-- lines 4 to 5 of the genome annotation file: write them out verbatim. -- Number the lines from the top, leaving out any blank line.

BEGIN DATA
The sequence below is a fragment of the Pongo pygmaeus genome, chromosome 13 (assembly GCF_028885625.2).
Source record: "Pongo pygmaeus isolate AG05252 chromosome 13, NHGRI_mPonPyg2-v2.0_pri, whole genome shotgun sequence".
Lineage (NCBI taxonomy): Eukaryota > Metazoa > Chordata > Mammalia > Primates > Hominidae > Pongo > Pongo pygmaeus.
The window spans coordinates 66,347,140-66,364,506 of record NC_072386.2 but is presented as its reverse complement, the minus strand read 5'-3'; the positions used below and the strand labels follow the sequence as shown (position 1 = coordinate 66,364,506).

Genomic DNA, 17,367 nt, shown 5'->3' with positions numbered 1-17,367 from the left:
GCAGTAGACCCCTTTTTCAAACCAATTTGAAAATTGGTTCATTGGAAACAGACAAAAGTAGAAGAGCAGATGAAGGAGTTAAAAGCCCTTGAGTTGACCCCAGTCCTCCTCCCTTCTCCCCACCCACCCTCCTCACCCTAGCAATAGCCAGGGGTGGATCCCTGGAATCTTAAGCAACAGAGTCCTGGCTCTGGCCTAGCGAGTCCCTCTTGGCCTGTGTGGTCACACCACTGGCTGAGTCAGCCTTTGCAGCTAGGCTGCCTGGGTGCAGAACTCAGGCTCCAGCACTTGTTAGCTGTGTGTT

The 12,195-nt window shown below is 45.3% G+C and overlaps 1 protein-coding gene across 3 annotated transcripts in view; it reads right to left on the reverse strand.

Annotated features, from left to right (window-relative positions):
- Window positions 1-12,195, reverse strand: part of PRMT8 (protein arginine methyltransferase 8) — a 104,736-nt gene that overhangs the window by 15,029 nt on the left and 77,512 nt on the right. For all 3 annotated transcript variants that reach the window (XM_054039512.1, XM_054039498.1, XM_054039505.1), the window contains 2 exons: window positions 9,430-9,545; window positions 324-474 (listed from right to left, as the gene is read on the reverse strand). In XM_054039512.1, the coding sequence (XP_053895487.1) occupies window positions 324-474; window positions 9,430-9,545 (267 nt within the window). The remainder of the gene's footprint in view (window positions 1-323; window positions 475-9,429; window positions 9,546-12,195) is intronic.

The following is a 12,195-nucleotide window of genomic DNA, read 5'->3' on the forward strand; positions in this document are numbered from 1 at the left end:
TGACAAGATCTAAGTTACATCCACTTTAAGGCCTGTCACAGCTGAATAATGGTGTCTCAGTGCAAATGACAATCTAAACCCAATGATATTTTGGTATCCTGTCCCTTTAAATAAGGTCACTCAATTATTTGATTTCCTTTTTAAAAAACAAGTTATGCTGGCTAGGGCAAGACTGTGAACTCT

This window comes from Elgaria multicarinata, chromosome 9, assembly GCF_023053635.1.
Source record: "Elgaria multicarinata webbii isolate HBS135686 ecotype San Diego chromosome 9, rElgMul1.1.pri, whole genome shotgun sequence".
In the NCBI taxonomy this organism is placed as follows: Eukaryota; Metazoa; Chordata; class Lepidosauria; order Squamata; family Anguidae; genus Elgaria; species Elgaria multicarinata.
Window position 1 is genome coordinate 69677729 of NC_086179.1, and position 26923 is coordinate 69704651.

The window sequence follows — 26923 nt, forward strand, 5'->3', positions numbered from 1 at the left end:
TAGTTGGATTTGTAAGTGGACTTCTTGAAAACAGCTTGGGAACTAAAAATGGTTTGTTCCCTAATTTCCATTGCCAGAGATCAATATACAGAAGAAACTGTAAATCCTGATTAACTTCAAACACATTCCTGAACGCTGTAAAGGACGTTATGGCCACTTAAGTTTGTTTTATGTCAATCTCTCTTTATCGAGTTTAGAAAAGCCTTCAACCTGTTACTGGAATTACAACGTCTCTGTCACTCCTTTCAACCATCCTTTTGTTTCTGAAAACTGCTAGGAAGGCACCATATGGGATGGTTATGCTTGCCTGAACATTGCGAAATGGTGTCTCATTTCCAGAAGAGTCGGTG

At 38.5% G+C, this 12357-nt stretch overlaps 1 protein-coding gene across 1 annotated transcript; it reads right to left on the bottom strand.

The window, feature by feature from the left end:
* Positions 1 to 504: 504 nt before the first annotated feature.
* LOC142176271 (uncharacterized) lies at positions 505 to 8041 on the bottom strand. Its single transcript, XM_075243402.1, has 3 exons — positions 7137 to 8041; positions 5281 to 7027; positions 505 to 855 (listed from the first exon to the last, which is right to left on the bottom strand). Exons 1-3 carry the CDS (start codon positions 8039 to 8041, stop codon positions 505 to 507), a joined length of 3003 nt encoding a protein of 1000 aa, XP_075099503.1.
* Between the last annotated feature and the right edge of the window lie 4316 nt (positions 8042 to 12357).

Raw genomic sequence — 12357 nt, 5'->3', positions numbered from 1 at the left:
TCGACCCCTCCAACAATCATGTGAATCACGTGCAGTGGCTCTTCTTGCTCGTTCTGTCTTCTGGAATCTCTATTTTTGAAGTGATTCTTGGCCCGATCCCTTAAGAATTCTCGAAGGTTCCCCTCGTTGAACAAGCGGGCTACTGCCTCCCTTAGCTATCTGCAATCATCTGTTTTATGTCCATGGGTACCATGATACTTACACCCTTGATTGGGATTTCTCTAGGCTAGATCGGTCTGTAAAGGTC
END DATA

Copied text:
The window spans coordinates 66,347,140-66,364,506 of record NC_072386.2 but is presented as its reverse complement, the minus strand read 5'-3'; the positions used below and the strand labels follow the sequence as shown (position 1 = coordinate 66,364,506).

Genomic DNA, 17,367 nt, shown 5'->3' with positions numbered 1-17,367 from the left: